Is "iidesu" something like "is it cool if I...."


    Essentially. The best literal translation is "Is it good/okay if I…"


    Why is there いい ? Why 2


    -te form +_ ii desu ka OR te form + mo + ii desu ka is a Japanese grammatical construction used to politely ask for permission to do something. Literally it means - is it good/ok (if) I go home?


    Can someone explain ですか here? I thought that was used when addressing someone(thing) else. I am under the impression that this sentence means can YOU go home


    That's incorrect. The speaker is asking for themself - may/can I go home?


    It is by context and we employ judgement in Duolingo with common sense to determine the subject of the sentence with the highest possibility. There are cases that the subject can be you, but most probably it is me as the subject.

    お子さんを ほったらかして 帰って いいですか Is it fine to neglect your child and go home?

    For this example sentence it is still not 100% clear who is fine to go home, but this time by guessing the highest possibility is for you to go home.


    Just clarifying for others. I'm guessing you mean 'you' as in the speaker?


    "Is it fine for you to neglect your child and go home?"

    For example, a police office talking to an unresponsible mother leaving the child in the street.


    Police officer. Irresponsible mother.


    Some Kanji pronouncing voice is not working.


    Do you mean there is no audio at all or that the pronunciation is wrong? Before the update I noticed that the audio in later lessons on the tree was not working. I wonder if this is still an issue they are working on fixing.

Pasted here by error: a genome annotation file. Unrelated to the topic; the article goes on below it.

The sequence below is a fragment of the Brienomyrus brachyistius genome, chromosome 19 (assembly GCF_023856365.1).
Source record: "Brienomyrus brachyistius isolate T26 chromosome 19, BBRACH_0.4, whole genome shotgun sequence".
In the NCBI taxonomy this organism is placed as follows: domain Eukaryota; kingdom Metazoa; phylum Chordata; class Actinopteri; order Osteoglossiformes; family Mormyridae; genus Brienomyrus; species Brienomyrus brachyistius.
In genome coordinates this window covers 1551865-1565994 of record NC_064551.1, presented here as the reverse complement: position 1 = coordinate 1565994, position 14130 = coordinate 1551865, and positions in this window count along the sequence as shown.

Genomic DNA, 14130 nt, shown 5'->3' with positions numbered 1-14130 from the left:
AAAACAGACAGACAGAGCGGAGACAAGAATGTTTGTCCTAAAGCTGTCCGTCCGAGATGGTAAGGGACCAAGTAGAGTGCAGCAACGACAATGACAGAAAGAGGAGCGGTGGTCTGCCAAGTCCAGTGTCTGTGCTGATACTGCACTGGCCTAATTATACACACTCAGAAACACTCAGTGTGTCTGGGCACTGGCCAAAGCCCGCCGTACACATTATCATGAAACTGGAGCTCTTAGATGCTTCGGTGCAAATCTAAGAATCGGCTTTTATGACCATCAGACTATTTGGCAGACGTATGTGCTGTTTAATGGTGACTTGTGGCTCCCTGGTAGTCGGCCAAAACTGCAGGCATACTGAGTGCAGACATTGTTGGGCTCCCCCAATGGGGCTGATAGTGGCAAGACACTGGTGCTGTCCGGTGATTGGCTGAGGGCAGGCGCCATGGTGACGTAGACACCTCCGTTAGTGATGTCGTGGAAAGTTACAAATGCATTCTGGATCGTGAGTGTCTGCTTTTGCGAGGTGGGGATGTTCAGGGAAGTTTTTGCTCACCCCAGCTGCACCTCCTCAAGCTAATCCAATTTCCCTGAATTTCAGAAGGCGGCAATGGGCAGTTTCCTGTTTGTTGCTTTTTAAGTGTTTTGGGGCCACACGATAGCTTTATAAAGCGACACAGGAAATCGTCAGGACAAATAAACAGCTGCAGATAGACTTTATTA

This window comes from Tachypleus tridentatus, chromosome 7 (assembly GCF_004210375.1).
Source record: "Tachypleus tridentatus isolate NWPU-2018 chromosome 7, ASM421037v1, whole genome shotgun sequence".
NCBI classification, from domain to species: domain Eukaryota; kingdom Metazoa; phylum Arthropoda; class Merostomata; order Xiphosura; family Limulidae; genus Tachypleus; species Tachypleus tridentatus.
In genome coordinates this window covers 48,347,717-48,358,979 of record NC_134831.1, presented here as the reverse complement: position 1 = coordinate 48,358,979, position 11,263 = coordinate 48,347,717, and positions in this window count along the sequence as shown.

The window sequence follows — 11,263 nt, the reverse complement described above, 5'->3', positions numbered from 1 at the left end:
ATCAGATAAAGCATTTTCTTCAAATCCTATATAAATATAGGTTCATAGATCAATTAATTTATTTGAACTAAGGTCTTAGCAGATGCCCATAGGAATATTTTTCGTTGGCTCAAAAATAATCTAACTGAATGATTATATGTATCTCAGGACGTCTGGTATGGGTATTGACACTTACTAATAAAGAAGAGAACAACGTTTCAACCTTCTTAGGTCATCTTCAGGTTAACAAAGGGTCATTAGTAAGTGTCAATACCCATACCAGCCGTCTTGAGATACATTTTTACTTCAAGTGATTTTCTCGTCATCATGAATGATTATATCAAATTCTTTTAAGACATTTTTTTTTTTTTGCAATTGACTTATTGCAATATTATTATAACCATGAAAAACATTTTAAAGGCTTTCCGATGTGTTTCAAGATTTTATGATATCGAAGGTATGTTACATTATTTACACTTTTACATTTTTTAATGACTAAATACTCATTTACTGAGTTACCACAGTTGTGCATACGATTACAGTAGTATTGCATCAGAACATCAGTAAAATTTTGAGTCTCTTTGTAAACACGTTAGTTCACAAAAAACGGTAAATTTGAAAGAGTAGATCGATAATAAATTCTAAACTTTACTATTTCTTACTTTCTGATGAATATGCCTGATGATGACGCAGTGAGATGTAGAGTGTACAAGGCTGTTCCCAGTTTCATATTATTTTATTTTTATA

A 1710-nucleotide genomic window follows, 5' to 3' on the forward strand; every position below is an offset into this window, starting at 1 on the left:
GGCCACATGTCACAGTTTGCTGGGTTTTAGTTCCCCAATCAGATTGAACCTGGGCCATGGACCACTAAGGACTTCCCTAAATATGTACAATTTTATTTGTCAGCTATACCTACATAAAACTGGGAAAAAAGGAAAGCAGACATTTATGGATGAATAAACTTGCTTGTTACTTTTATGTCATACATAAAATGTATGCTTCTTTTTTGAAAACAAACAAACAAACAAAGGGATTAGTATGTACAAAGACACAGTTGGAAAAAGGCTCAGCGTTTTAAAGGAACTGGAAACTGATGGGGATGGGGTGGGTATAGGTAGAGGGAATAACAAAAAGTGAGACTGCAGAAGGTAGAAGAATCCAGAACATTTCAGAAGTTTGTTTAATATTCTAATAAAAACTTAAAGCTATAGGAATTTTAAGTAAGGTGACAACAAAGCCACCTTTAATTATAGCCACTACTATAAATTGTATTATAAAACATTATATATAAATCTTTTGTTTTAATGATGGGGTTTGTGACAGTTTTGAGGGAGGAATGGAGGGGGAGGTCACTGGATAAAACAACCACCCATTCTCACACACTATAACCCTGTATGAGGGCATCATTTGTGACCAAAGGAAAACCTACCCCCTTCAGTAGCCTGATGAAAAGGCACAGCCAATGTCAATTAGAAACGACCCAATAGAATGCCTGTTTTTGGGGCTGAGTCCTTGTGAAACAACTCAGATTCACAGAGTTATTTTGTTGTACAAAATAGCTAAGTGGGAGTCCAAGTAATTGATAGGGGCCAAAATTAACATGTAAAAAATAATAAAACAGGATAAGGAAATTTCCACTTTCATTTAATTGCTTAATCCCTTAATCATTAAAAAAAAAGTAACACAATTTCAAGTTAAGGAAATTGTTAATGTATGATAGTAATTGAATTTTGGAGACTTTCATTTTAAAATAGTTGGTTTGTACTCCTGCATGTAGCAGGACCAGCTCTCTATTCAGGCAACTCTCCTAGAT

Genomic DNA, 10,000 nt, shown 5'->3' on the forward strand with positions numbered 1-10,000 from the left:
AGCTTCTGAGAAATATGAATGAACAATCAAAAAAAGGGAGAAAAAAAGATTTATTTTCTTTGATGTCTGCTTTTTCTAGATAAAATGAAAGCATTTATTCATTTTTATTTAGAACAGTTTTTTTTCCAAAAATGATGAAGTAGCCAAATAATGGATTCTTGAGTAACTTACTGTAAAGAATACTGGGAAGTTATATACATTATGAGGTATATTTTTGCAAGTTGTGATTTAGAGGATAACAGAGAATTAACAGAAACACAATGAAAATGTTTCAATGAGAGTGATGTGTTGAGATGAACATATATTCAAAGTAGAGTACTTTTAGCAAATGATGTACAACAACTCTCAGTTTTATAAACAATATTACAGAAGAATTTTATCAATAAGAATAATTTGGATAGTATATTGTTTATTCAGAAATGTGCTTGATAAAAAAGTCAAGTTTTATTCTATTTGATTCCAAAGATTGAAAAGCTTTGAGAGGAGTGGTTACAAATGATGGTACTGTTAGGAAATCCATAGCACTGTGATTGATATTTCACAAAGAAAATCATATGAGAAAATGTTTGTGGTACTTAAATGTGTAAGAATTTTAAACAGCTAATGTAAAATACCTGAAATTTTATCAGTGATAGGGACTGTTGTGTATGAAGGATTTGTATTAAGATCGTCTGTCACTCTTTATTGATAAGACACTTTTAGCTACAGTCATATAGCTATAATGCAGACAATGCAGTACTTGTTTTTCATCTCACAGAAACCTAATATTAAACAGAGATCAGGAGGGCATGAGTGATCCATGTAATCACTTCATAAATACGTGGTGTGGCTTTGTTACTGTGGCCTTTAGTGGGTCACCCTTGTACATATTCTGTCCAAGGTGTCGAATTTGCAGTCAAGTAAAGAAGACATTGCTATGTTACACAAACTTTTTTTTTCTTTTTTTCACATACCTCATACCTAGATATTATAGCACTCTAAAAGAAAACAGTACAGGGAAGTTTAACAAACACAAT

Yes, the audio of the Kanji some times is not working whatsoever. In this case, 家has audio, while 帰っ has not.. Many examples that include sorting Japanese words in the right order has some Kanji that lack audio. Started to think it's part of the difficulty.


    I think it's just a fault. Try reporting it if you can.


    Why かえて instead of いきて for go?


    It's "go home" in English since that's the phrasing we typically use, but the Japanese "kaeru" is more like "return home." And this is specifically to return to a place you came from (most often "home") which is why it's translated this way.


    Would somebody be able to break this one down? I'm having a hard time translating it.


    I believe かえていますか。 is more acceptable in this case


    This means Am I (returning) going home? It's not especially polite and it's not asking permission which is what the Japanese construction of kaete (mo) ii desu ka is conveying.